37. Most common- In-text Citations: • When citing or paraphrasing a source, provide Author’s name and date of publication in parenthesis: • The Mayans were centrally located (Jones, 1984). • According to Jones (1984), the Mayans were centrally located. • In 1984, Jones concluded the Mayans were centrally located.

  38. Quotations: • Reproduce word for word material directly quoted from another author’s work. • Provide the author, year, and specific page(s) in the text citation. • Source must be included in the reference list. • If quotation is fewer than 40 words, incorporate in text and enclose with quotation marks. • Caruth (1996) has stated that a traumatic response frequently entails a “delayed, uncontrolled repetitive appearance of hallucinations and other intrusive phenomena” (p.11).

  39. Quotations: • If the quotation is more than 40 words, it should be treated as a block quotation without quotation marks. • Jones's (1998) study found the following: Students often had difficulty using APA style, especially when it was their first time citing sources. This difficulty could be attributed to the fact that many students failed to purchase a style manual or to ask their teacher for help. (p. 199)

  40. Reference v Bibliography: • Reference list: • Contains all sources cited in the text of a paper. • Organized alphabetically by author’s surname. • Bibliographies: • Includes sources that were consulted but not cited. • Annotated description of each source. • May be organized chronologically or by subject.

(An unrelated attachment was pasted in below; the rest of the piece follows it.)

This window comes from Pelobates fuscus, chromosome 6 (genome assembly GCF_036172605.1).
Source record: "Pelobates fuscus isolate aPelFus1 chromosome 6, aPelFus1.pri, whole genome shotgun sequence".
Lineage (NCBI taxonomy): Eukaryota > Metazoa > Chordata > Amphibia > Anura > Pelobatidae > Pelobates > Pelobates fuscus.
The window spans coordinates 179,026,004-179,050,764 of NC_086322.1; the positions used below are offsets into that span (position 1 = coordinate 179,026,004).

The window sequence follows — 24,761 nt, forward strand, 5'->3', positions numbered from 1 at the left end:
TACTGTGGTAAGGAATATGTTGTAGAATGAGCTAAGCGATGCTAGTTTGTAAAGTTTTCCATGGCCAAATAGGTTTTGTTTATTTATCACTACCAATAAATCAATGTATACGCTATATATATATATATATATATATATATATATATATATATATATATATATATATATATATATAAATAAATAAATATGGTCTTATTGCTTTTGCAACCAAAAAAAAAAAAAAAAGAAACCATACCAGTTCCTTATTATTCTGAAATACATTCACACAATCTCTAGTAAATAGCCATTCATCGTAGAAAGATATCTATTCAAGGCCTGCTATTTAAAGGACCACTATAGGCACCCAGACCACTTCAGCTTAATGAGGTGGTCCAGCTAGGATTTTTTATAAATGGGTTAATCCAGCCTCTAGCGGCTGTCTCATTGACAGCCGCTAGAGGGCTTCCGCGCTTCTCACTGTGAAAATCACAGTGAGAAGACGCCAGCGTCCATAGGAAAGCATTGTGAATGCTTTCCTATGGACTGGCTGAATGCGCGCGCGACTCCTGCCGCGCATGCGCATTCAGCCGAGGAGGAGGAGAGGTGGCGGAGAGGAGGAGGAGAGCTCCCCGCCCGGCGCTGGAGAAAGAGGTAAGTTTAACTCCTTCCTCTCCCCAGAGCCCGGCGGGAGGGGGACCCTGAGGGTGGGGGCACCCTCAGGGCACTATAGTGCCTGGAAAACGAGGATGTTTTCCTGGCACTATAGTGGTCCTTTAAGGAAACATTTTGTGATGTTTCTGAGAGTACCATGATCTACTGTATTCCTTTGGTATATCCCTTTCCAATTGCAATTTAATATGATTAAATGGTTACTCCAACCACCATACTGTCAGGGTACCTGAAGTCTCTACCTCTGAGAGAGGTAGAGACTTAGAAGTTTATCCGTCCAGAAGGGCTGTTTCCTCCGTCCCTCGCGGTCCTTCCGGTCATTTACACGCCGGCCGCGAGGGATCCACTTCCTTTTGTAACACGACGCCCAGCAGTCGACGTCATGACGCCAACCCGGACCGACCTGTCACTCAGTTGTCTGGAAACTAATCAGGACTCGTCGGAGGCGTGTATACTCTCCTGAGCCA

41. CTE Research- References: • Center “References” at the top of the page. • Double-space reference entries flush left the first line of the entry and indent subsequent lines • Order entries alphabetically by the author’s surnames • Invert authors’ names (last name first, followed by initials) • Alphabetize reference list entries by the last name of the first author of each work

  42. References: • Capitalize all major words in journal titles • Italicize titles of longer works such as books and journals • Do not italicize, underline, or put quotes around the titles of shorter works such as journal articles or essays in edited collections • Capitalize only the first letter of the first word of a title and subtitle, the first word after a colon or a dash in the title, and proper nouns. Do not capitalize the first letter of the second word in a hyphenated compound word.

  43. Appendix Materials: Graphs, charts, tables Supplemental Materials: links to audio/video clips, computer coding, animation, oversized tables, color figures.